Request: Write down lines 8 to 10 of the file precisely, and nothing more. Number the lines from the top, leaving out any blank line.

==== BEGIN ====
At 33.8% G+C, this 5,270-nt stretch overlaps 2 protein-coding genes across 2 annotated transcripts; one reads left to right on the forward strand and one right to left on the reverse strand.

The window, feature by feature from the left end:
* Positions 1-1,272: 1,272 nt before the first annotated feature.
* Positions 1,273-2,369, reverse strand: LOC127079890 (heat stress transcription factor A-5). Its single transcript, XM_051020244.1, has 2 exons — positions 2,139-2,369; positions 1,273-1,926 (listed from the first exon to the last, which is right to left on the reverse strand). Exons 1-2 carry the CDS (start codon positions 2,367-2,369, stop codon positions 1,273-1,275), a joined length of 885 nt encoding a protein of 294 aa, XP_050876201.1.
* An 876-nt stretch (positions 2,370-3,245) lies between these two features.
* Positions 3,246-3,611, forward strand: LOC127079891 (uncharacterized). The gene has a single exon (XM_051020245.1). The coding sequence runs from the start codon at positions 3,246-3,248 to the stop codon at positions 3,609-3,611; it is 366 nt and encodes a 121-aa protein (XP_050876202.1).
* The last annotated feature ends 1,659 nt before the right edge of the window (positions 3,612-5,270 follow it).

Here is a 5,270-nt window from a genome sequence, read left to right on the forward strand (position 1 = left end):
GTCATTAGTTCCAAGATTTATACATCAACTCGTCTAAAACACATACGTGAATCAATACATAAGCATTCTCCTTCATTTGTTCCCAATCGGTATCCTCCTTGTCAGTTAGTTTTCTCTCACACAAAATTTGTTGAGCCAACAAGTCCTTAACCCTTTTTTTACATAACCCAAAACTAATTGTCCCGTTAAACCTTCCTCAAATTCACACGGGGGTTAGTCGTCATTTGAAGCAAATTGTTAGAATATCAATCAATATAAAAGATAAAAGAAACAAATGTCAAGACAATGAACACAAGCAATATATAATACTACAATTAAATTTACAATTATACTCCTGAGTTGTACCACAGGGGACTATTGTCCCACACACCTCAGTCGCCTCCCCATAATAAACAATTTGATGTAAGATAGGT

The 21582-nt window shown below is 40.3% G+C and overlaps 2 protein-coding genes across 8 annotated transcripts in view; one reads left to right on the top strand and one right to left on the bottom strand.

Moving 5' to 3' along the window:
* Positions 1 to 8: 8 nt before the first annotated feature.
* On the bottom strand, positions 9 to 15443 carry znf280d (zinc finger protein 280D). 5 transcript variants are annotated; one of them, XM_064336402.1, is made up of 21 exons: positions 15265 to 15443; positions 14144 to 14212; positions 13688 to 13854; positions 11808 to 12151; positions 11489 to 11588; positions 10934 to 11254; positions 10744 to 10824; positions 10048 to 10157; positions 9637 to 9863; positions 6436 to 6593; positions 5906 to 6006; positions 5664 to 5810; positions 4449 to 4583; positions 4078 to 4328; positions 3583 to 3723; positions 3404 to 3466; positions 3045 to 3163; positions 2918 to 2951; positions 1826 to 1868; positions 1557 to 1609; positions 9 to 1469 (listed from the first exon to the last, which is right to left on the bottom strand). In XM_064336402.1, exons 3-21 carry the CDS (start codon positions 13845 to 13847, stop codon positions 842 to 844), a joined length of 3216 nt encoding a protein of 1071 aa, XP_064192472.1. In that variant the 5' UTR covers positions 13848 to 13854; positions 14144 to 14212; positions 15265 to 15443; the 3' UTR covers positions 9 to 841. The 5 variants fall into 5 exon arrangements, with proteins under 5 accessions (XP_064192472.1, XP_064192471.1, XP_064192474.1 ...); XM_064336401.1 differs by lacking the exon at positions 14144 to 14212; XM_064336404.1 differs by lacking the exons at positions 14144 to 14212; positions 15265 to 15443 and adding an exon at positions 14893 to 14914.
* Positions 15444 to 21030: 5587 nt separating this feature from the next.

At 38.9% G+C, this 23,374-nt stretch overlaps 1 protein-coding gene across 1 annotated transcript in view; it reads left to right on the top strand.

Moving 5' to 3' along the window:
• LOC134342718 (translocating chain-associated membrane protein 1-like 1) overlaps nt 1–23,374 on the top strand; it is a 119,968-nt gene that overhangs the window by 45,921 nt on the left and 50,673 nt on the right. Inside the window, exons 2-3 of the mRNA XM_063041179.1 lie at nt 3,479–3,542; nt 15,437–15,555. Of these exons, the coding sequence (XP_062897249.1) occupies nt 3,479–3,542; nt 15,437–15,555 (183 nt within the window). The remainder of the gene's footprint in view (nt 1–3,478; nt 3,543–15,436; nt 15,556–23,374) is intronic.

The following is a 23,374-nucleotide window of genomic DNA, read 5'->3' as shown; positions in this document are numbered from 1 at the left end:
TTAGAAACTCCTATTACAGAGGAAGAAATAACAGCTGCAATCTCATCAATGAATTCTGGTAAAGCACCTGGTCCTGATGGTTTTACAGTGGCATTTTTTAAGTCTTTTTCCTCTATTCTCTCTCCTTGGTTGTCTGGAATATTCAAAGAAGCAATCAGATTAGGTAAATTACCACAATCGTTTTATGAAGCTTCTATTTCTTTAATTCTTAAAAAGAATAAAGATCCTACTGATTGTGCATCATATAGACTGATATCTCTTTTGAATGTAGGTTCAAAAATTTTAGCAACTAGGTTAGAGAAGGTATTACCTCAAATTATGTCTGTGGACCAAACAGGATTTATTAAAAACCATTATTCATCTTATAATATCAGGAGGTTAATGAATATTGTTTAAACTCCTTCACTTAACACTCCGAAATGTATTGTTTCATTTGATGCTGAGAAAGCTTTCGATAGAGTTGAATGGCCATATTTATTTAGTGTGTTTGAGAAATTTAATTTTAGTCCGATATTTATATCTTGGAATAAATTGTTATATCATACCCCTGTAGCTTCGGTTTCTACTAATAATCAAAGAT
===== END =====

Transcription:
Here is a 5,270-nt window from a genome sequence, read left to right on the forward strand (position 1 = left end):
GTCATTAGTTCCAAGATTTATACATCAACTCGTCTAAAACACATACGTGAATCAATACATAAGCATTCTCCTTCATTTGTTCCCAATCGGTATCCTCCTTGTCAGTTAGTTTTCTCTCACACAAAATTTGTTGAGCCAACAAGTCCTTAACCCTTTTTTTACATAACCCAAAACTAATTGTCCCGTTAAACCTTCCTCAAATTCACACGGGGGTTAGTCGTCATTTGAAGCAAATTGTTAGAATATCAATCAATATAAAAGATAAAAGAAACAAATGTCAAGACAATGAACACAAGCAATATATAATACTACAATTAAATTTACAATTATACTCCTGAGTTGTACCACAGGGGACTATTGTCCCACACACCTCAGTCGCCTCCCCATAATAAACAATTTGATGTAAGATAGGT

The 21582-nt window shown below is 40.3% G+C and overlaps 2 protein-coding genes across 8 annotated transcripts in view; one reads left to right on the top strand and one right to left on the bottom strand.